constrain pos to a spherical radius

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  11 November 2013
So your animators never need to make an animation preview before exporting to FBX?

Last edited by Archangel35757 : 11 November 2013 at 12:56 AM.
 
  11 November 2013
Nope, we export and review in the engine.
 
  11 November 2013
I posted a similar question at tech-art.org and got a clever solution that avoids change scripts entirely, using a scale script controller on a proxy object.
 
  02 February 2014
a late thread bump. The solution linked to above worked quite well.
It basically involved 'cheating' with a scale script controller on an unrelated object.
I condensed the solution into a fn that I can pass the bone, ctrl object, and script holding object. It seems to be working quite well.


	fn radiusCtrlLimit theCtrl theBone theHolder=(
		/*
			theCtrl = object you wish to constrain to a radius
			theBone = a bone with w/ rotation lookat constrained to theCtrl, whose length will determine the radius
			theHolder = the object that will hold the script.

			objects and lookat constraints created elsewhere
		*/

		ScriptString= @"if distance bone point != bone_length then
		(
			with animate off
			(
				point.pos = (normalize (point.pos - bone.pos))*bone_length + bone.pos
			)
		)

		[1, 1, 1]"

		sc=scale_script()
		sc.addobject "point" theCtrl
		sc.addobject "bone" theBone
		sc.addconstant "bone_length" theBone.length
		sc.script=scriptString
		theHolder.scale.controller=sc
	),
 
  02 February 2014
as i said earlier i'm not a fan of this type of rig but everything could be done much easier

delete objects
s = geosphere radius:20
d = dummy boxsize:[10,10,10] pos:[s.radius,0,0]

p = d.pos.controller = position_list()
p.weight[1] = 0

sc = p.available.controller = position_script()
sc.addtarget "radius" s.baseobject[#radius]	
sc.addobject "pos" p[1]
sc.setexpression "(normalize pos.value)*radius"

/* it's optional... if you want to constraint dummy to the sphere position */
d = p.available.controller = s.pos.controller
 
  02 February 2014
sc.addobject "pos" p[1]


So instead of a third object to hold a hacked script, you are using a position_list
adding the position script d.pos.controller[2], and
passing the value of d.pos.controller[1]( position_XYZ ) to the script?

very clever, and simple. It is not obvious at all that this was possible, though I guess it makes sense.

Last edited by Mambo4 : 02 February 2014 at 12:30 AM.
 
  02 February 2014
as i told... it's not a good practice to use some controller with not its real purpose. in your case it's a scale controller... unfortunately this technique was shown in the mxs help and some script developers copied it in their tutorials. but as i said - this is wrong!

Last edited by denisT : 02 February 2014 at 03:55 AM.
 
  02 February 2014
Originally Posted by Mambo4:
sc.addobject "pos" p[1]


So instead of a third object to hold a hacked script, you are using a position_list
adding the position script d.pos.controller[2], and
passing the value of d.pos.controller[1]( position_XYZ ) to the script?

very clever, and simple. It is not obvious at all that this was possible, though I guess it makes sense.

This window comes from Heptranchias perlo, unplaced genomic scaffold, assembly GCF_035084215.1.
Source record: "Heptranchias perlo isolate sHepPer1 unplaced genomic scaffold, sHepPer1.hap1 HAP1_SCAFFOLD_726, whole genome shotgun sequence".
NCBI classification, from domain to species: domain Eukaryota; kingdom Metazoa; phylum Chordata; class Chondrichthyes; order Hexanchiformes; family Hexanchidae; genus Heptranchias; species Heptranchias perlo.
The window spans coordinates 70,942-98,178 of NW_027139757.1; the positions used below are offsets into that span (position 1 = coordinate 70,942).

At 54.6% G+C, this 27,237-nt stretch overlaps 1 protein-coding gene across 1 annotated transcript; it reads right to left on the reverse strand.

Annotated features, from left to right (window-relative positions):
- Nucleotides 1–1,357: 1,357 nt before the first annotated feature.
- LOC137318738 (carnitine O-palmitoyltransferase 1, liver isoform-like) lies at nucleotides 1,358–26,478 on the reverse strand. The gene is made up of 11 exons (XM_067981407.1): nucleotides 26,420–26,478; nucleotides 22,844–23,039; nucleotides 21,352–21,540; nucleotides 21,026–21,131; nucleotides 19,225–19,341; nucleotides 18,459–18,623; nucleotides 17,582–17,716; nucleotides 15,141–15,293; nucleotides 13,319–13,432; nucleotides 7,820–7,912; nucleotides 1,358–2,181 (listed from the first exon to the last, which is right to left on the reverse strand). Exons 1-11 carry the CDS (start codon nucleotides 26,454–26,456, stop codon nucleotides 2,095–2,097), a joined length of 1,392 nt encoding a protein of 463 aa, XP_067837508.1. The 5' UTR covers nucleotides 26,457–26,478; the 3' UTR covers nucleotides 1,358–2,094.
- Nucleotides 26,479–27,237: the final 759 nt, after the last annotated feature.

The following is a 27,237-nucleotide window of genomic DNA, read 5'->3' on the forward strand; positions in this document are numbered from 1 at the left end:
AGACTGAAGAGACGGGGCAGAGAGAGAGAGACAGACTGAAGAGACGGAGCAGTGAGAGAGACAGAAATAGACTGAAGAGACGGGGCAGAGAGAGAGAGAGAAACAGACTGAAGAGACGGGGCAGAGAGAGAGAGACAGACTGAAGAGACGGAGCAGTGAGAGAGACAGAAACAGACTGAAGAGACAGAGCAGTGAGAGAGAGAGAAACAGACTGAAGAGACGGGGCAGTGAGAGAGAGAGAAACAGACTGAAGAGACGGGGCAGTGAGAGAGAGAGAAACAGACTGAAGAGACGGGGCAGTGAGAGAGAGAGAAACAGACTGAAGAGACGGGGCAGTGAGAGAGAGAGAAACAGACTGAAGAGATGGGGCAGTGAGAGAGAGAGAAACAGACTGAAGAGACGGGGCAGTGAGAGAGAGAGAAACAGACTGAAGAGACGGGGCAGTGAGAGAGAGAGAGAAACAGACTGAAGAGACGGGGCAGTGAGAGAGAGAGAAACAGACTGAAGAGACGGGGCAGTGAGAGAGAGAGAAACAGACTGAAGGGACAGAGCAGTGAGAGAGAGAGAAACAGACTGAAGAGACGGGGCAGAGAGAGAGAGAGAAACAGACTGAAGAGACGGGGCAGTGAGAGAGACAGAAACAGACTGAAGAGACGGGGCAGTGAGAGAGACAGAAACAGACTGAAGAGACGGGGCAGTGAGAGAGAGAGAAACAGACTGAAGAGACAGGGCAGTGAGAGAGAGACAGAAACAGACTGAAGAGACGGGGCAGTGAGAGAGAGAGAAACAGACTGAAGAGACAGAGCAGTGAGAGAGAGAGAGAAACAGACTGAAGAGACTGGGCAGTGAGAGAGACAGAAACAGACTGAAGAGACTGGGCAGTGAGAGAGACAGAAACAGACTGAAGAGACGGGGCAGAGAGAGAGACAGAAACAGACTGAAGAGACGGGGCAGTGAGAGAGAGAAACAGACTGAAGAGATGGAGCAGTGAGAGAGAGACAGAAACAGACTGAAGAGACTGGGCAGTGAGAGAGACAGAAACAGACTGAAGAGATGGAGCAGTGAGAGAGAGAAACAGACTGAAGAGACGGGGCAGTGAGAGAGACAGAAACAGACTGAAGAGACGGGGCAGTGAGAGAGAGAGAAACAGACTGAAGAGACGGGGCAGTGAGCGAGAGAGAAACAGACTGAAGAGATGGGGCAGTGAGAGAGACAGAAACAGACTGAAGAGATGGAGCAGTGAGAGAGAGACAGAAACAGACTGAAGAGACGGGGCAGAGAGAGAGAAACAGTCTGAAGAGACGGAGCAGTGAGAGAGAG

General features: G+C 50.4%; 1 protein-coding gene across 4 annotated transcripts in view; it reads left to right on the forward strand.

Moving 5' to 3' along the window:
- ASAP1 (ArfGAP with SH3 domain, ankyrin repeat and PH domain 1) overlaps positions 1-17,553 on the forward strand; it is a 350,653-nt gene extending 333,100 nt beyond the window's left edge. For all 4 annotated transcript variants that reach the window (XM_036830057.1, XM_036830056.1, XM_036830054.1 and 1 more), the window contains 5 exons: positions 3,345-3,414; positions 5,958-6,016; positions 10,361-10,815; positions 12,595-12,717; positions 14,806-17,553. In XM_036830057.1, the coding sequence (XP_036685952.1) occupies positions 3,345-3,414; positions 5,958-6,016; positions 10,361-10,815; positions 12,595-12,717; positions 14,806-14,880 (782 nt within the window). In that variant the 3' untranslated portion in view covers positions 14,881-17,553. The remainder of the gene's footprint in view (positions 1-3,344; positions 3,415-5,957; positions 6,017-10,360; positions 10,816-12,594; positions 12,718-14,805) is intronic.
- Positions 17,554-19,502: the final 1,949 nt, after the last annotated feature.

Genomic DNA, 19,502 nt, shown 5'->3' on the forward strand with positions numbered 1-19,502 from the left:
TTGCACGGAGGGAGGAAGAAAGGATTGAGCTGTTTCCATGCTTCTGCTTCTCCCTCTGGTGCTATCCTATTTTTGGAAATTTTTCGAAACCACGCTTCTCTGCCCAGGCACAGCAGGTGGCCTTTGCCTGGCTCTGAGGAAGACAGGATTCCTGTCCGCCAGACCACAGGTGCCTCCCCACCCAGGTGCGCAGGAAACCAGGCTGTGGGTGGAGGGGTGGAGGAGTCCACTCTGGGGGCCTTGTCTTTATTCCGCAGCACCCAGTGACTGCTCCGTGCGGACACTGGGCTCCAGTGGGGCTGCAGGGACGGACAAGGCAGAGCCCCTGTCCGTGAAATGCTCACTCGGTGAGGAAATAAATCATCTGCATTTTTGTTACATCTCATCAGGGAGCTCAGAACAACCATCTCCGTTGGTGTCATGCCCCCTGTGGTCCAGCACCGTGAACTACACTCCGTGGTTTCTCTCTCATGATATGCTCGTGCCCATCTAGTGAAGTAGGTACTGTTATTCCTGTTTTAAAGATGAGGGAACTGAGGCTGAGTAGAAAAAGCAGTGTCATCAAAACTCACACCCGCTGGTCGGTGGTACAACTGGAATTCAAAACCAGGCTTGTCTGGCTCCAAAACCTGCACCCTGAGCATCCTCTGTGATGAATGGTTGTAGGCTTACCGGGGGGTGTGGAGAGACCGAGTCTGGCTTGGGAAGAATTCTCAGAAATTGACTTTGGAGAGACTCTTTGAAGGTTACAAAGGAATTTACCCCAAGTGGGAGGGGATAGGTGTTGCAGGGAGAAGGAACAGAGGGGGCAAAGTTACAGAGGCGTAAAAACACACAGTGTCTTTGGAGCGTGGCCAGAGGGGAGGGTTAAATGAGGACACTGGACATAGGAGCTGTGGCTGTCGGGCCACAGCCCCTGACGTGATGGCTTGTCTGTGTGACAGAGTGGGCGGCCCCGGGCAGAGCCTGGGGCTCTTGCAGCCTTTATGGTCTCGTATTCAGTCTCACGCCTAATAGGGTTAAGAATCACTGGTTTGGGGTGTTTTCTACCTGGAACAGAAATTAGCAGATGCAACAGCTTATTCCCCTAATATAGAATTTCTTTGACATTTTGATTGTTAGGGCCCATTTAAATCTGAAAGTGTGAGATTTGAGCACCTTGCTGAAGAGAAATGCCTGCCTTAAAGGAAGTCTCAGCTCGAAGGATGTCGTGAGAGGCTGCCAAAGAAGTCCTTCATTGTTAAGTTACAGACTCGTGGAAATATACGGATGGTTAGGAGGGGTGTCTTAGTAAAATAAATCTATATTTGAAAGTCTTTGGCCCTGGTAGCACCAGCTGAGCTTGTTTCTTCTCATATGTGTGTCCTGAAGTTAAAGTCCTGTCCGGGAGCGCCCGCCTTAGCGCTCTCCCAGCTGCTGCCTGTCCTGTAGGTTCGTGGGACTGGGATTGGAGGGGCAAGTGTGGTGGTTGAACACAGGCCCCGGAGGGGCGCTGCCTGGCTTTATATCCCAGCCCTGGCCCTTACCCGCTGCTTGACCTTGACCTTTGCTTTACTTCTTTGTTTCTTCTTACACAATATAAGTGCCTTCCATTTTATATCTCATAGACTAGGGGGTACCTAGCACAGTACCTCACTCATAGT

and probably i wouldn't use extra object just for 'radius' control. i would add a custom attribute with 'radius' parameter to the constrainted object. this way will give you full control by only using this object's parameters(and controllers).

Last edited by denisT : 02 February 2014 at 03:57 AM.
 
  02 February 2014
another good thing about my setup is that you can easily disable this constraint... if you set expression controller weight to 0, but real position controller's weight to 100...
 
  02 February 2014
Denis' solution is nice and it gives you the circular arcs that you seem to be looking for and doesn't cause any "lagging" like the method I posted on Tech-Artist (I wasn't really sure what you were going for).

-Harry
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  02 February 2014
Originally Posted by hazmondo: solution is nice and it gives you the circular arcs that you seem to be looking for and doesn't cause any "lagging" like the method I posted on Tech-Artist (I wasn't really sure what you were going for).

i haven't read your post on tech-art yet...

but my solution of course has to be improved. try to animate my solution and check the trajectory you will get.
you will see that the gotten path is not smooth. and, which is much more worth, it's not predictable.
the question is - what do we have to add to be able control 'smoothness' of on surface sliding?
 
  02 February 2014
now i've read your post...

"this hack open a lot of doors and can be used to get round any dependency loop"

it's the big mistake. really it shuts doors by hiding or camouflaging the real dependency loop. i think this 'trick' has to be wiped from the mxs help.

i don't really know why and how it came to the max. probably it was born by someone 'maya driven'. in the maya everything is based on a 'node'. that's why 'maya' basic human skeleton is about 300 nodes, where the max's one is ~100.
 
  02 February 2014
BTW does any one know or guess why the scale controller is usually picked as an 'accomplice' of this hack?
 
  02 February 2014
Originally Posted by denisT: BTW does any one know or guess why the scale controller is usually picked as an 'accomplice' of this hack?


Because it's the last one evaluated when calculating the node transform and thus can modify the previous rotation or position controller values???
 
  02 February 2014
Originally Posted by Archangel35757: Because it's the last one evaluated when calculating the node transform and thus can modify the previous rotation or position controller values???

correct!
..and also because people think that the scale is most useless controller
 
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